When Are You Due? Or Not…


It’s no secret that I have been blessed with four children. I’ve had four fairly sedate pregnancies, at times put on nearly half my body weight throughout a pregnancy and delivered large babies. I am also blessed, however, to have returned to my pre-pregnancy weight and fit into my old clothes. But I have a body image problem that I can’t shake.

You see, I still have a tummy that people mistake for a baby bump.

The more weight I lose post pregnancy, the more pronounced my stomach looks. Now, to be fair, my stomach still protrudes as a result of considerable muscle separation which resulted in a herniation. Yes, this may subside over time, but the reality is that another pregnancy will undo all the hard work in reuniting these muscles.


When Are You Due? Or Not…

Each day I undertake exercises from my physiotherapist to bring these muscles back together so that all of my core muscles will function as they should. I continue to wear compression garments and will likely continue to do so for at least another six months as my physiotherapist tells me it generally takes around 12 months for the muscles to return to where they started, or at least very close to that point.

All of this would be fine except for one question I get asked a little too often: ‘When are you due?’

Now, I have to admit, this is a horrible feeling. And even more horrible is telling these people that I’m not pregnant and seeing their reactions. Sometimes I try to laugh it off and joke about how big my babies were.

At other times I just avoid correcting them. At Spotlight one day I was baby fabric shopping for a sister in law’s baby shower and in making conversation with me, the assistant was asking me what I was making and so on. At only 8 weeks after the delivery of my bub, I still looked quite pregnant and she naturally assumed I was making the baby things for me. Instead of correcting her, I answered her questions accurately, the baby was due in April and yes, we were all very excited. To this day she would have no idea that I was actually talking about my nephew and not my own baby.

I’ve had kids and adults alike ask me if I was pregnant when I wasn’t, sometimes even up to 12 months after the birth of our most recent baby. I’ve felt upset, confronted and embarrassed about the way I look and my stomach and I continue to have a love/hate relationship.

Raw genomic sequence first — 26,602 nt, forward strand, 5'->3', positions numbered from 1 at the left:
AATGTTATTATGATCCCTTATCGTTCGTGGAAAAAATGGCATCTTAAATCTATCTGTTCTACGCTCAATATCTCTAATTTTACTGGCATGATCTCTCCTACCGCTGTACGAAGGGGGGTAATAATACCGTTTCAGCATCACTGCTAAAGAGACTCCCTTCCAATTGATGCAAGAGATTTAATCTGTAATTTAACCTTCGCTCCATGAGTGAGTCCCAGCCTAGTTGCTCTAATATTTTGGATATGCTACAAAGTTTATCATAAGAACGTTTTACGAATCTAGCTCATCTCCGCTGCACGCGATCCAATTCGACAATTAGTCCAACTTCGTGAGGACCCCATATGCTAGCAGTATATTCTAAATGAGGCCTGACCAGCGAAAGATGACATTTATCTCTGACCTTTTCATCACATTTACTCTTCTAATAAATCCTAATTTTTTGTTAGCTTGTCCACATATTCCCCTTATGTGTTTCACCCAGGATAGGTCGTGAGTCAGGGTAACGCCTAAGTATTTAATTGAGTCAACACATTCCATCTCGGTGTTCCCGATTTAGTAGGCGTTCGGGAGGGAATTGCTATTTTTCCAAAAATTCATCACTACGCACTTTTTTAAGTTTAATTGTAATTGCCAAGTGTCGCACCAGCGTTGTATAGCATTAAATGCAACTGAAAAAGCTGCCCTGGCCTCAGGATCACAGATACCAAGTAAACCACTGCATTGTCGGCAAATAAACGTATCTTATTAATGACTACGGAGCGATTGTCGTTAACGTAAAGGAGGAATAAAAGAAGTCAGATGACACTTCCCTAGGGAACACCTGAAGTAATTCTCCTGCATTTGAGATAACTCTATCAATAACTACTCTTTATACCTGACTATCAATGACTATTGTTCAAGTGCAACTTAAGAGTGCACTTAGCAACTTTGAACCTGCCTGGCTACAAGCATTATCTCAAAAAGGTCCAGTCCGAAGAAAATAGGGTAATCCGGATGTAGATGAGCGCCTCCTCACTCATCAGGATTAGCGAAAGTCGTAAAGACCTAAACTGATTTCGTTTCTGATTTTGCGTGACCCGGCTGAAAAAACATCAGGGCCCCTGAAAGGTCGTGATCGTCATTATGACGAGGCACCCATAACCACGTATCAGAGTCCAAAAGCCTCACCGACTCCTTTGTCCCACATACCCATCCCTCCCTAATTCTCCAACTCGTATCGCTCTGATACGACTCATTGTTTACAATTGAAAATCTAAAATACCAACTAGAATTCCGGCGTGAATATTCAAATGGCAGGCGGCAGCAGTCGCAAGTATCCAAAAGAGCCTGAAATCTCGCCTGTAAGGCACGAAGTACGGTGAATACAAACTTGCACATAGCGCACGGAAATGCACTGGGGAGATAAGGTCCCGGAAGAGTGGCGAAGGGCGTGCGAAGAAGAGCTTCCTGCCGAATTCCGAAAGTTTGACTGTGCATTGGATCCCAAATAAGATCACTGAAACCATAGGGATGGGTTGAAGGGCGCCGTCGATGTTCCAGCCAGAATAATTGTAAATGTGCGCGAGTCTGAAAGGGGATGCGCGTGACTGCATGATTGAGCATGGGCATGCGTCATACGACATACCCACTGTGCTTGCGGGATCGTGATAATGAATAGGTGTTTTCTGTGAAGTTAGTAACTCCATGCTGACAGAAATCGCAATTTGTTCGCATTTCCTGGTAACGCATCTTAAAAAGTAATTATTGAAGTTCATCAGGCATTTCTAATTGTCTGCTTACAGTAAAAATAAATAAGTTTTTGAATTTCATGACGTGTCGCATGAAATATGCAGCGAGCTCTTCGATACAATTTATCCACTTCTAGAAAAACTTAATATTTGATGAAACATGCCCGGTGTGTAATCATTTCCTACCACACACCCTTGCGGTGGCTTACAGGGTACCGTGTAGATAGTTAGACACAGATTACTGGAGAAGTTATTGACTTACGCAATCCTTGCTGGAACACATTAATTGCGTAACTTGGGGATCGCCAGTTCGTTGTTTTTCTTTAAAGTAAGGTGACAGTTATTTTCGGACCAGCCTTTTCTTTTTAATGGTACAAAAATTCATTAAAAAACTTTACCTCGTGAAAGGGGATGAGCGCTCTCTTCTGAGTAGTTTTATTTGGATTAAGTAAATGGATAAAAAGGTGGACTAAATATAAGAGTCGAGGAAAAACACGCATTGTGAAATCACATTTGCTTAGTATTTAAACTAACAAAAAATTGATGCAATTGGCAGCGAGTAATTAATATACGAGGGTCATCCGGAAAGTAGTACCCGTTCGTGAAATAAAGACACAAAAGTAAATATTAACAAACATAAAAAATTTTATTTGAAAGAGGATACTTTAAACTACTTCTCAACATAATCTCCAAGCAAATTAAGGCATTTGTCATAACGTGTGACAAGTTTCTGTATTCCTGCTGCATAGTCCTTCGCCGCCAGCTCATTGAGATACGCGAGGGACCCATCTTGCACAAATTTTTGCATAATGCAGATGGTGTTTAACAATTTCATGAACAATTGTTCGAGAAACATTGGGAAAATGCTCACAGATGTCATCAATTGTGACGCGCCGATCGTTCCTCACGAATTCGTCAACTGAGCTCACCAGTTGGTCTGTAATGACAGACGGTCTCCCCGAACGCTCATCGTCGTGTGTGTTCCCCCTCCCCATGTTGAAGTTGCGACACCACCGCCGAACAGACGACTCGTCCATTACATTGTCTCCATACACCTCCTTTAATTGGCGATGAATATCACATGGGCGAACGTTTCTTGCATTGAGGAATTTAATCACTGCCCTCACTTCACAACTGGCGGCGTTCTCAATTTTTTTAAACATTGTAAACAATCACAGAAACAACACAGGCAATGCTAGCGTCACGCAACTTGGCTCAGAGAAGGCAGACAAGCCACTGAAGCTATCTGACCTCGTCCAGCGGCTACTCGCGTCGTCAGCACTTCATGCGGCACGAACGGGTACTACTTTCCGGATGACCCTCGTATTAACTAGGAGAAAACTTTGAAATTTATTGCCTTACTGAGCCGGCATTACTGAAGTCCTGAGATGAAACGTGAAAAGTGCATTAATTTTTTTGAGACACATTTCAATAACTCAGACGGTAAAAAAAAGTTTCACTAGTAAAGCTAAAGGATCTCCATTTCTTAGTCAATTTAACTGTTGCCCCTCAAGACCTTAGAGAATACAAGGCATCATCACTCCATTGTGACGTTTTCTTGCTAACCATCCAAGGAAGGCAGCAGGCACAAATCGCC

But why is it such an insult to be asked if we’re pregnant?

I mean, pregnancy is a beautiful condition, there is a life inside us, a growing child for us to nurture and love. Yes, my stomach protrudes, is covered in stretch marks and I long ago lost any belly button definition, but it has been home to four beautiful healthy babies who at times delight and frustrate us. It has grown and shrunk according to need but never failed to create a warm and comfortable – perhaps too comfortable as three were overdue – home for our unborn children.

It is also just as true that by the end of my pregnancies I can hardly drive, I have to sit with my legs apart (so unladylike), suffer lower back pain from carrying that huge stomach around, and I have to literally roll out of bed in the morning. I feel, and probably look, like a beached whale but hey, there’s a baby in there!

So maybe that’s the difference. When you’re pregnant you can explain away any body image problems with one condition and you likely care less because you are in the glow of pregnancy after all, but afterwards well, being asked if you’re pregnant feels as though other people consider you heavier than normal.

I mean, maybe they’re just asking me because I have that pregnancy glow?

Yeah…I didn’t think so either.

I do try not to make a big deal of it, especially not in front of my children, they really don’t need to pick up my body image insecurities and I often berate myself for being vain. I mean, at the end of the day I should be grateful, I should be thanking God for the blessing of children. If he hadn’t blessed me with children I’d probably not have this belly and that’s something to be thankful for, but whilst my tummy and I coexist, we certainly have a strained relationship.

I am determined not to let this question bother me anymore, and hope to one day overcome this insecurity, but in a world that focuses on the physical appearance more than inner beauty, it can be a real struggle at times.

Have you struggled with body image after the birth of your children? What did you do in order to overcome any insecurities?

Feel free to share your thoughts and experiences in the comments section below!

Filed Under: BeautyFeaturedHealth & FitnessJust For Mum

About the Author: Emily is a former ACPA award winning editor and journalist turned stay at home mum and blogger. She lives on a farm in regional NSW with her husband and their five children where she spends the time she should be doing housework reading books and writing posts.

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  1. Genevieve says:

    I have the same problem. The rest of me is about the same as before I had children, but the abdomen is not, so I also get asked if I’m pregnant. Since I would very much like to be pregnant, there is extra sadness in my feelings about this, but I usually use it as an opportunity to say that and ask people to pray for me to conceive and carry the child to term. Although I don’t like it that my stomach sticks out more, I’m glad that people are interested in new babies and like having the chance to talk about wanting more children. it sometimes leads to interesting conversations.

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